Some of the other stuff that's coming down the pipe: Name, image and likeness. I think that this is on the front page. This is the big topic right now that people are really looking into. And it's interesting because there was pretty big push back from the NCAA early on. And then, we started having lawmakers and senators getting involved in the conversation, and actually passing legislation in their states that would make this legal by 2023. So I think the NCAA was almost forced into a more progressive perspective when it comes to name, image and likeness.

And from my perspective -- I will say that my views are on the more liberal side when it comes to student athletes and student athlete rights -- I believe they should be able to earn money off of their name, image and likeness. I think it has to come with structure. I think it has to come with some sensible options, where student athletes can engage. But the irony is: It's not going to impact the amount of student athletes that people think it's going to. It's not like every student athlete all of a sudden is going to have the ability to make $100,000 a year.

In reading about some of this, the projections that I’m seeing are …. there'll be a top 25-30 athletes, there'll be some local athletes in smaller towns who get money from local sponsors. But it's not always the people … the student athletes that folks think are actually going to be the big earners. Most people think it would be basketball. Men's basketball. Women's basketball. And football. But there are gymnasts on the list. There are volleyball players on the list. So the notion that it's always only going to be particularly male athletes, or maybe women's basketball players, who are going to be earning this money is also kind of a misconception that I think a lot of people hold.

But, again, I think it needs to come with some structure to protect the student athletes from rogue agents and donors, and to protect the universities from potential liability and lawsuits if something goes wrong.

But at the end of the day, that will be a big win for student athletes in terms of being able to do that. And I’m glad to see that the NCAA is moving forward in a more progressive way than they have in the past.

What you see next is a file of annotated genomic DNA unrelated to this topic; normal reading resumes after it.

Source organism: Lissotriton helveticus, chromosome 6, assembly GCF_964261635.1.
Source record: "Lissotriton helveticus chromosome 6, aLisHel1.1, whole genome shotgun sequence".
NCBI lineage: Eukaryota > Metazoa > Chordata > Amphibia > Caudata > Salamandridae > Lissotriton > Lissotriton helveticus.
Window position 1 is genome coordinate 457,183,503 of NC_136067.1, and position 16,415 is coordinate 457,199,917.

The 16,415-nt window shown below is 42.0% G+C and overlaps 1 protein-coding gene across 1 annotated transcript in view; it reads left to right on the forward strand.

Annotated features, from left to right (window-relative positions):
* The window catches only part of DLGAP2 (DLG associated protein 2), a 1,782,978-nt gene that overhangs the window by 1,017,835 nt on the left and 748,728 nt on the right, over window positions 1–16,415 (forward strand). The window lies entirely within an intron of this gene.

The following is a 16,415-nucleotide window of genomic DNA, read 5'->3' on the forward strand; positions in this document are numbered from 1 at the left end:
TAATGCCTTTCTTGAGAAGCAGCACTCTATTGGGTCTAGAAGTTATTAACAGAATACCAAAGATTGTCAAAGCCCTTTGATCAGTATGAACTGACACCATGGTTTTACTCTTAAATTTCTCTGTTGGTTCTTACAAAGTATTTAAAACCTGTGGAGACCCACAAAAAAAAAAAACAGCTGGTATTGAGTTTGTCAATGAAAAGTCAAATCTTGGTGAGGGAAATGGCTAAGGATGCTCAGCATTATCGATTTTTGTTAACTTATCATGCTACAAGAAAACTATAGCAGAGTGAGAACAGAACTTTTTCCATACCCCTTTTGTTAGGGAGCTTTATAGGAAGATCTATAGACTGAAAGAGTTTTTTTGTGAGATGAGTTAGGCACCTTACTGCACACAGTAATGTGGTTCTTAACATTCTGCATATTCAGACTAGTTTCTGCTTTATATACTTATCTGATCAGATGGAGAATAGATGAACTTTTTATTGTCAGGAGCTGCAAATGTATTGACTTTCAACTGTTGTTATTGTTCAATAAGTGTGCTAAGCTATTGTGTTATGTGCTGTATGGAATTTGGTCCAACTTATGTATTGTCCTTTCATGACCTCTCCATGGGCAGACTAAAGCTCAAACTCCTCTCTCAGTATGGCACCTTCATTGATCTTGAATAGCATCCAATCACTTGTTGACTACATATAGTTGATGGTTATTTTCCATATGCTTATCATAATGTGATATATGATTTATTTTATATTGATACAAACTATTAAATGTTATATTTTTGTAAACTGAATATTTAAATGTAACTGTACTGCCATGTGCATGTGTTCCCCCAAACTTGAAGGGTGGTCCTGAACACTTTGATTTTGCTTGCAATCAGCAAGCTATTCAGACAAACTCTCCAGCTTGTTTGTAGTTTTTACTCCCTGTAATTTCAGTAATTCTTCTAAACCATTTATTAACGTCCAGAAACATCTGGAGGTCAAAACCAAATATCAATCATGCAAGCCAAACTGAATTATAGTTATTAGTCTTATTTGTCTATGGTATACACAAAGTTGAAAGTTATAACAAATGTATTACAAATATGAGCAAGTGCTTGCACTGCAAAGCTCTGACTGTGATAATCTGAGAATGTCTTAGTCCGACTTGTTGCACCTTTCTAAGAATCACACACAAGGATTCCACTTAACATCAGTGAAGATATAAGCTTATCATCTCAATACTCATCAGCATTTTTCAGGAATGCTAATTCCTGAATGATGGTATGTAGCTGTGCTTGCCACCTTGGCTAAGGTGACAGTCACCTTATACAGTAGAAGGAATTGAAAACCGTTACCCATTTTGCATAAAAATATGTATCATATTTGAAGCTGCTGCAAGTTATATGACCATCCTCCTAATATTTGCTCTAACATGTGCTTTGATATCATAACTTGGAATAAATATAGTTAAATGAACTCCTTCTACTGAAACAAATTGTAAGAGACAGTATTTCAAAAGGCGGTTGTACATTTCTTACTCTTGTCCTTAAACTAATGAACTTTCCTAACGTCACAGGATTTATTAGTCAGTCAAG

(Transition MUSIC)

James Loy:

As the issue around name, image and likeness rights continues to take center stage, so far both Colorado and California have passed their own state legislation giving college athletes the right to start earning money beginning in 2023. And almost two dozen other states are now considering similar laws.

This, Janssen says, has effectively nullified any previous NCAA guidelines around the issue. Because they can’t simply allow these rights to take effect without first considering all the ramifications that will inevitably arise, they must now give serious thought to what this might actually look like for schools.

Take California for example …

Brian Janssen:

Even if they were the only state to do it, there's so many schools in California, if all sudden student athletes could go to California and earn money, it would just cause chaos within the system, right. The recruiting advantage that those schools would have. The amount of money they would be able to bring in from donors would be outrageous. So I think the NCAA realized that they have to get some structure around it, and I do anticipate that will probably happen next year, for next year. Year 21-22.

James Loy:

Now, this is what’s been making headlines. This is a big story. This is what a lot of people are talking about. But does it go back to what you said earlier about people failing to see what the everyday life of athletes look like?

So this is a really big deal, for students to be able to earn money of their name, image and likeness. But since it might only affect a small percentage of players who will get that shoe deal, or their face in a video game. Because few ever reach that elite level, and maybe go pro.

So in the grand scheme of things, when it comes to student rights, are other issues like being overworked, and that time-life balance issue actually a bigger problem? Because it would inevitably affect a higher percentage of all players, even those who would never get that big corporate sponsorship, for example?